Dictionary of National Biography, 1912 supplement/FitzGerald, Thomas Naghten
FITZGERALD, Sir THOMAS NAGHTEN (1838–1908), surgeon, born on 1 Aug. 1838 at Tullamore, Ireland, was son of John FitzGerald of the Indian civil service. After attending St. Mary's College, Kingston, he received his professional education at Mercers' Hospital in Dublin, became L.R.C.S. Ireland in 1857, and obtained a commission in the Army Medical Staff. A sudden attack of illness obliged him to abandon his course at Netley, and he made a voyage to Australia in search of health. Arriving at Melbourne in July 1858, he was immediately appointed house surgeon at the Melbourne Hospital, and held the post for two years, after which he began to practise privately as a surgeon in Lonsdale Street. In 1860 he was appointed full surgeon to the hospital, to which he was elected a consulting surgeon on his resignation in 1900. He was also consulting surgeon to the Queen Victoria, St. Vincent, and Austin hospitals. He excelled in the operative part of his profession, and wrote papers for medical journals on cleft palate, fractured patella, club foot, drilling in bone formations, and like surgical topics. When the medical school was started at Melbourne he proved himself as good a teacher as he was a surgeon. In 1884 he revisited Ireland, and after examination became F.R.C.S. Ireland. He was knighted in 1897 on the occasion of the diamond jubilee of Queen Victoria. He was president of the Medical Society of Victoria both in 1884 and in 1890, and of the Intercolonial Medical Congress in 1889. In 1900 he went to South Africa as consulting surgeon to the imperial forces then engaged in the Boer war, and for his services was made C.B. He published in the 'Intercolonial Medical Journal of Australasia' (1 Dec. 1900) an interesting account of his experiences in South Africa, in which the work of the Royal Army Medical Corps and the nursing staff was commended. He died on 8 July 1908 on board the s.s. Wyreema between Cairns and Townsville, while on a voyage for his health. He was buried in the Melbourne general cemetery. He married in 1870 Margaret, daughter of James Robertson, Launceston, Tasmam'a, and by her, who died in 1890, he had issue three daughters.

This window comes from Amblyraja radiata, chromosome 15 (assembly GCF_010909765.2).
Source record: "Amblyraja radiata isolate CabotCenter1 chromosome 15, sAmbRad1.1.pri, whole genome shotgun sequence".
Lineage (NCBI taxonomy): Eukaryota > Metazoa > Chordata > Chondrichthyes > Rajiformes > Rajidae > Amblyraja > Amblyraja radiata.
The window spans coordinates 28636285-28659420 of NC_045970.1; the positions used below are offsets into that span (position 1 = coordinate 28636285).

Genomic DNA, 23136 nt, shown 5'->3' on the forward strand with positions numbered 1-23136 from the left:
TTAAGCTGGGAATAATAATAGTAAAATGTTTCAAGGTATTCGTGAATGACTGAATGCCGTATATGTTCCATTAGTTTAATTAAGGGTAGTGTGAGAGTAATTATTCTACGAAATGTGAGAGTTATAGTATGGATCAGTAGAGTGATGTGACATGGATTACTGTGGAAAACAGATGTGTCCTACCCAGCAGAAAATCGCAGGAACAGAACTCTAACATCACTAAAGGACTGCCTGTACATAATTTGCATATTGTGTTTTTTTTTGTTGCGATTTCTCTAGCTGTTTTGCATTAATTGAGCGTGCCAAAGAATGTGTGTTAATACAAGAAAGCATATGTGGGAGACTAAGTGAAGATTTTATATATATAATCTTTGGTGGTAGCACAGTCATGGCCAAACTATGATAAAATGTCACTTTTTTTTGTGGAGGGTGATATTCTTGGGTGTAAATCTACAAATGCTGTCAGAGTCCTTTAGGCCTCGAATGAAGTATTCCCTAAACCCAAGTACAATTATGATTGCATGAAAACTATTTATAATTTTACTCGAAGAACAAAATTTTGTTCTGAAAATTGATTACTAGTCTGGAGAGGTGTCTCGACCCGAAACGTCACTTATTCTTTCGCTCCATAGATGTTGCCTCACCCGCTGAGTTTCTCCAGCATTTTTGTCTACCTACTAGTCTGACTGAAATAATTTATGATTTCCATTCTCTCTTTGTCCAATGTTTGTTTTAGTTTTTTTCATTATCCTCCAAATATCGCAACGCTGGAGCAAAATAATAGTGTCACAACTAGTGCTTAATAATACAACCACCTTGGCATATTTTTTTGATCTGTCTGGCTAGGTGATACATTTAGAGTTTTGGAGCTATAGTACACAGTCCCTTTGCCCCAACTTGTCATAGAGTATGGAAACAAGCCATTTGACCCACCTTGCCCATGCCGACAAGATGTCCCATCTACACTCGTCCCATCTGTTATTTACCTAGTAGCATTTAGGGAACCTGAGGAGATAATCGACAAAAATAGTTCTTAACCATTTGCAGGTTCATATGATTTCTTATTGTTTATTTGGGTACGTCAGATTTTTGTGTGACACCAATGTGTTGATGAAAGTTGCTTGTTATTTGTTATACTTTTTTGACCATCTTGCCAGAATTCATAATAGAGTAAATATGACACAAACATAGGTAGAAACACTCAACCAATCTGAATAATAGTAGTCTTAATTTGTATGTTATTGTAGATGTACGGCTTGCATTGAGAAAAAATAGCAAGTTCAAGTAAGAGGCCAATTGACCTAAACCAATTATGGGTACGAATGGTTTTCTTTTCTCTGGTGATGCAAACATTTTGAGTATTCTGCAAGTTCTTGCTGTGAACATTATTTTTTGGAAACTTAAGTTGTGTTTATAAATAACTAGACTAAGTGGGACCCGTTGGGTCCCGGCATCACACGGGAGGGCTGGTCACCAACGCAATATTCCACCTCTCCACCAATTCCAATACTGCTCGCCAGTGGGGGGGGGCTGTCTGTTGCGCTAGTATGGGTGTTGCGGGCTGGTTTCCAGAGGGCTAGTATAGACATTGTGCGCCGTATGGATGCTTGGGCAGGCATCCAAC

[Australian Med. Gaz. vol. 27, 1908, p. 428 (with portrait); Lancet, 1908, ii. 200.]